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Project Title:  Space Suit Simulator (S3) for Partial Gravity EVA Experimentation and Training Reduce
Fiscal Year: FY 2011 
Division: Human Research 
Research Discipline/Element:
HRP HHC:Human Health Countermeasures
Start Date: 06/01/2011  
End Date: 06/02/2014  
Task Last Updated: 02/27/2012 
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Principal Investigator/Affiliation:   Duda, Jessica  Ph.D. / Aurora Flight Sciences Corporation 
Address:  1 Broadway, 12th Floor 
 
Cambridge , MA 02142-1189 
Email: jduda@aurora.aero 
Phone: (617) 500-0552  
Congressional District:
Web:  
Organization Type: INDUSTRY 
Organization Name: Aurora Flight Sciences Corporation 
Joint Agency:  
Comments:  
Project Information: 
Responsible Center: NASA JSC 
Grant Monitor: Norsk, Peter  
Center Contact:  
Peter.norsk@nasa.gov 
Solicitation / Funding Source: SBIR Phase II 
Project Type: GROUND 
Flight Program:  
TechPort: No 
No. of Post Docs:  
No. of PhD Candidates:  
No. of Master's Candidates:  
No. of Bachelor's Candidates:  
No. of PhD Degrees:  
No. of Master's Degrees:  
No. of Bachelor's Degrees:  
Human Research Program Elements: (1) HHC:Human Health Countermeasures
Human Research Program Risks: (1) Aerobic:Risk of Reduced Physical Performance Capabilities Due to Reduced Aerobic Capacity
(2) Muscle:Risk of Impaired Performance Due to Reduced Muscle Mass, Strength and Endurance
Human Research Program Gaps: (1) M03:What tasks will be required for Exploration missions? (Gap Retired - Gap content is covered in Gap M6, per IRP Rev F)
(2) M04:Establish muscle fitness standards for successful completion of mission tasks (IRP Rev F)
Flight Assignment/Project Notes: NOTE: End date changed to 6/2/14 (from 5/31/2013) per HRP technology information (Ed., 8/28/14)

Task Description: Pressurized space suits impose high joint torques on the wearer, reducing mobility for upper and lower body motions. Using actual space suits in training or experimentation is problematic due to the expense, bulk, weight, and difficulty in donning/doffing. The goal of this project was to demonstrate a novel method for simulating space suit joint torques, which are non-linear and vary with angular position. We designed a knee joint simulator using McKibben actuators with active control (also known as artificial muscles), which are cylindrical pneumatic actuators constructed of flexible rubber with an inextensible weave that causes the cylinder to contract longitudinally when pressurized. A commercial knee brace was used as an exoskeleton to mount the actuators. One actuator was mounted anterior to the knee to provide resistance to flexion, and a second actuator was mounted posterior to the knee to provide resistance to extension. The active controller read angle input from a potentiometer mounted to the brace and output the appropriate pressures for each actuator to provide the needed torque. The knee joint was installed on MIT's Robotic Space Suit Tester (RSST), a full-sized anthropometric robot equipped with torque and angle sensors on each of the joints. Results from testing indicated that the torque vs. angle relationship achieved using the actively controlled spacesuit joint simulator was qualitatively similar to the non-linear trend observed in prior testing of the EMU on the RSST. We conclude that the use of these actuators potentially results in higher fidelity than passive actuation.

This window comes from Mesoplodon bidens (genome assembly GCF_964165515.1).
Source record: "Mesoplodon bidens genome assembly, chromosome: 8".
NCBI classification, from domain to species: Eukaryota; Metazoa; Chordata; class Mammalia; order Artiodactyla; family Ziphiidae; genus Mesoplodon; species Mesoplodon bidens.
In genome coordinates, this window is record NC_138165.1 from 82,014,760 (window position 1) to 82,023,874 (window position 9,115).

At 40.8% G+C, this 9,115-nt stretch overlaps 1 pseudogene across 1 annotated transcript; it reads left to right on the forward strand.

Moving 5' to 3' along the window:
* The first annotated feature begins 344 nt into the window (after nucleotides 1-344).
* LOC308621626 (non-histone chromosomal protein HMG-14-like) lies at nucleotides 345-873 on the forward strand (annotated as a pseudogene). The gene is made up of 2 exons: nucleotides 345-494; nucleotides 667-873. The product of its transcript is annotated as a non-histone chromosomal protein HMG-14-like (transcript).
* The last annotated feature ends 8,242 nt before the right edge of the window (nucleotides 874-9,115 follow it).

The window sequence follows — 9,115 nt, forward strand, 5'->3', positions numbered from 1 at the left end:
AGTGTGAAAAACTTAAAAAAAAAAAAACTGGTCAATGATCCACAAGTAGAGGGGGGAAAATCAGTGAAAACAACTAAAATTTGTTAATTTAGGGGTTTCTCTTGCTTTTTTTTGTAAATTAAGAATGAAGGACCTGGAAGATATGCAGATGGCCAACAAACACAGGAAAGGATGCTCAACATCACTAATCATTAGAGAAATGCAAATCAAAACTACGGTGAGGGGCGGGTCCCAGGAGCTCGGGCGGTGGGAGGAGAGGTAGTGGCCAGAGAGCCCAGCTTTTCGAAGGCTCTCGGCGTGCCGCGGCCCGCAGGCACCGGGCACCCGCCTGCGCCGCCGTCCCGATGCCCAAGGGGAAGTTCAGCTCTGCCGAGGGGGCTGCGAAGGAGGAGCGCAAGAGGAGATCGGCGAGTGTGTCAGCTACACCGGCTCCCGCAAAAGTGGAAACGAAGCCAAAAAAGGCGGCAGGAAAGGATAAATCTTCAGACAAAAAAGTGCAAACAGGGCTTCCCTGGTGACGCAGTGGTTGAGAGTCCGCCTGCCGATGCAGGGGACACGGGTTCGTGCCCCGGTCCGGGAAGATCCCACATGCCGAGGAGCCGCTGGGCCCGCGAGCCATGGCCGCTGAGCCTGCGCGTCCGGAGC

POTENTIAL NASA COMMERCIAL APPLICATIONS: The primary customer for this device will be NASA. The timing of this Phase 2 effort is important to facilitate planned microgravity and lunar and martian surface EVA research and training in support of NASA's current vision for future exploration missions. Development of surface operations activities on the moon or Mars will benefit from the support of human testing and training; e.g. what is the metabolic cost of performing specific tasks in partial gravity while wearing a space suit? Additionally, experimentation in support of development of the future moon/Mars EVA space suit will require human testing; our adjustable space suit simulator joint torques will allow for characterization of various suit configurations in order to optimize the future suit design. We anticipate that EVA S3 systems will be used to support training and simulation activities at multiple centers including JSC, GRC, and ARC, and that this market will require initial production of 10 to 15 systems.

Research Impact/Earth Benefits: Joint torque devices such as those developed during this program are useful in medical technologies as orthopedic devices: either restricting motion in order to prevent injury, or providing resistance to motion in order to improve muscle function or promote bone growth. For example, a controlled resistance suit could be used as an exercise device (e.g. performing squats with a controlled resistance suit rather than with weights) or individual components of the EVA S3 design could be used separately for rehabilitation of specific joints. Alternately the control scheme can be changed to provide performance augmentation to the wearer. To support these various markets, the EVA S3 technology is adjustable to accommodate individuals of different heights and weights, is rugged, portable, has low power requirements and is compatible with under water operations.

Task Progress & Bibliography Information FY2011 
Task Progress: New project for FY2011. Reporting not required for this SBIR Phase 2 project.

Bibliography Type: Description: (Last Updated: ) 

Show Cumulative Bibliography Listing
 
 None in FY 2011